Trends to Watch: Artificial Sweeteners, B12 Deficiency, Benefits of Supplements, Vitamin D Benefit
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Not So Sweet
Six artificial sweeteners (aspartame, sucralose, saccharine, neotame, advantame, and acesulfame potassium-K) were shown to turn healthy bacteria in the digestive system toxic, say researchers at Ben-Gurion University of the Negev in Israel and Nanyang Technological University in Singapore. Concentrations as small as one mg/ml altered gut bacteria negatively.
Hidden Deficiency Symptoms of B12
Vitamin B12 plays a role in the formation of red blood cells and is important for the functioning of our brain and nervous system. However, estimates suggest between 1.5 and 15 percent of the U.S. population are deficient in B12, although the signs may not be readily obvious. One of the warning signals of a deficiency is bad breath, revealed Craig Maxwell, DO, medical director with the Integrative Medical Center in Metamora, Indiana. Symptoms like dizziness, prickling in the feet or hands, changes in coordination, or a swollen or inflamed tongue are some of the other sneaky signs. The best way to get vitamin B12 is through diet. Harvard Health recommends eating foods like salmon, tuna, beef, and Greek yogurt. While the RDA of vitamin B12 for adults is 2.4 micrograms, you can safely take higher doses. Your body absorbs only as much as it needs, and any excess passes through your urine. The active form of B12 is methylcobalamin, which is easier to absorb than cobalamin, especially if you are over age 40.
The Lasting Benefits of Supplements
Selenium and CoQ10 supplements may provide long-lasting heart-health benefits, according to a Swedish study published in PLOS One. During a follow-up to a 2003 double-blind study that followed 443 healthy elderly people for four years, researchers found that those who supplemented with a combination of selenium and CoQ10 in the original trial experienced significantly reduced cardiovascular (CV) mortality—years after they stopped taking the supplements.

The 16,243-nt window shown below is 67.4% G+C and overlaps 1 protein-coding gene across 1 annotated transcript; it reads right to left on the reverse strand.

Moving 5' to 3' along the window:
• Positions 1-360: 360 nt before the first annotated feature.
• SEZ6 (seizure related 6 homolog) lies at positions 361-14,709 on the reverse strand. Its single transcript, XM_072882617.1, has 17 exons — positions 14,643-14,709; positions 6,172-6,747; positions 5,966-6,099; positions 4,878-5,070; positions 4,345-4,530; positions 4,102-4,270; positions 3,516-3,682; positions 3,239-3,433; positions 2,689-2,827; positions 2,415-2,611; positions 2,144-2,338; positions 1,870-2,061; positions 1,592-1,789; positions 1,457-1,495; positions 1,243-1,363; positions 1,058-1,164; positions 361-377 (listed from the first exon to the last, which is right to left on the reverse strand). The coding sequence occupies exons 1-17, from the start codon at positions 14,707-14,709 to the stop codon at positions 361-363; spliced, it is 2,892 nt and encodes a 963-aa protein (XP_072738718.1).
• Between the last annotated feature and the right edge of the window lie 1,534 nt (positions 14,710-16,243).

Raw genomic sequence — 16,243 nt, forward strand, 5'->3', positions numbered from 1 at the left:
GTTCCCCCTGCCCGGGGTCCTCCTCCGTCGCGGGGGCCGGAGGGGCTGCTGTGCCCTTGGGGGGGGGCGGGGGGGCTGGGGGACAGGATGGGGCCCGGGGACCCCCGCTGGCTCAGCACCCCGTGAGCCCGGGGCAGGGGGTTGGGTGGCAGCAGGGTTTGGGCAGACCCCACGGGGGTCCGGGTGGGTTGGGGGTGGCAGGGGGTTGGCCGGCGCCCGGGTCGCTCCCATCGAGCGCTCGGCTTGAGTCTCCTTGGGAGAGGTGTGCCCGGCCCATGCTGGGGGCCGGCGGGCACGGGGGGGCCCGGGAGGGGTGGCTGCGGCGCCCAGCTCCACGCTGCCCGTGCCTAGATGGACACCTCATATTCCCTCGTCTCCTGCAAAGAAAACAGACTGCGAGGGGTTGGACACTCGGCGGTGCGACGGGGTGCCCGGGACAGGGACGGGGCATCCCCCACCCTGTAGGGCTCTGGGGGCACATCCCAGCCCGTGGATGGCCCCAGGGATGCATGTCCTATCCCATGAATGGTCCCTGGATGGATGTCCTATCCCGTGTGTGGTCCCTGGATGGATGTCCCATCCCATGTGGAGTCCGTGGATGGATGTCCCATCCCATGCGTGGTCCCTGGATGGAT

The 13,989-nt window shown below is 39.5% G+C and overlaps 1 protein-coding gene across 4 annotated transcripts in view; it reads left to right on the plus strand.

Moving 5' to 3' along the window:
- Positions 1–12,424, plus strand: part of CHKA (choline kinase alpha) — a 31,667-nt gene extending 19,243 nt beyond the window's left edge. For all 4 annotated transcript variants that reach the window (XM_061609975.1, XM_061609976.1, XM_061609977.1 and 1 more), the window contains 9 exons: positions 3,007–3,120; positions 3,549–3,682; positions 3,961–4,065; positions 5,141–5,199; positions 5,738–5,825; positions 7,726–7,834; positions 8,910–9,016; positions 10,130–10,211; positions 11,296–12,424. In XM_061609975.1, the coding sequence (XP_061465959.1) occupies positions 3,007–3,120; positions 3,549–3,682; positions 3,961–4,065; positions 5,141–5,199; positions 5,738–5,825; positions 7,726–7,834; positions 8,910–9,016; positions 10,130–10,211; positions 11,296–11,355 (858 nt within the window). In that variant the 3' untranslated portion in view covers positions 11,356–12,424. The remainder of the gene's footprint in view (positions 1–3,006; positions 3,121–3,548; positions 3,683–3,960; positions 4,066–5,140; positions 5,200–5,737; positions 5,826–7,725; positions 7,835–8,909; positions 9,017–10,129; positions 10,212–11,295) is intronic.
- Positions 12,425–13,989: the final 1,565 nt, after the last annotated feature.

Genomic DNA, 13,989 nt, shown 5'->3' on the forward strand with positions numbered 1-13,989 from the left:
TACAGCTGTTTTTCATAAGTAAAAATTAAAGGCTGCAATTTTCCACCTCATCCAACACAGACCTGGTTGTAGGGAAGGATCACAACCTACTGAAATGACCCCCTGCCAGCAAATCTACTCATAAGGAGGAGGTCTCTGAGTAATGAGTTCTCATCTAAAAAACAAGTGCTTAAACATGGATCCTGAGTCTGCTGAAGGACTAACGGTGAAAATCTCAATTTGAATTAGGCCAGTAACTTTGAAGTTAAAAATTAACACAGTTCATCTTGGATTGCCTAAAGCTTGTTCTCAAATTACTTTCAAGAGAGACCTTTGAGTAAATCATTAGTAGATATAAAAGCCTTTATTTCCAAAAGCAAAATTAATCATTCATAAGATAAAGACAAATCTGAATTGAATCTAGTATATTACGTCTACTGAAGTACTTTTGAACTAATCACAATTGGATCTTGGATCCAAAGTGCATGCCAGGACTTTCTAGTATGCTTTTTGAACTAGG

“Our results show a continual and significant reduction in CV mortality during the whole follow-up period of 12 years, which also included an eight-year period after termination of the intervention,” the researchers wrote. “The follow-up revealed a reduced CV mortality risk of more than 40%, and a significant risk reduction in those with hypertension, ischemic heart disease, impaired cardiac function, and diabetes.”
While the exact mechanism that produces these lasting benefits isn’t yet understood, the researchers noted that previous studies have shown that selenium and CoQ10 have positive effects on cardiac function, oxidative stress, fibrosis, and inflammation.
Scientists followed more than 600 Brazilian women and found that those with the highest concentrations of vitamin D had a 50% lower death rate from breast cancer than those with the lowest concentrations. The study was published in the October issue of Menopause, the Journal of The North American Menopause Society (NAMS).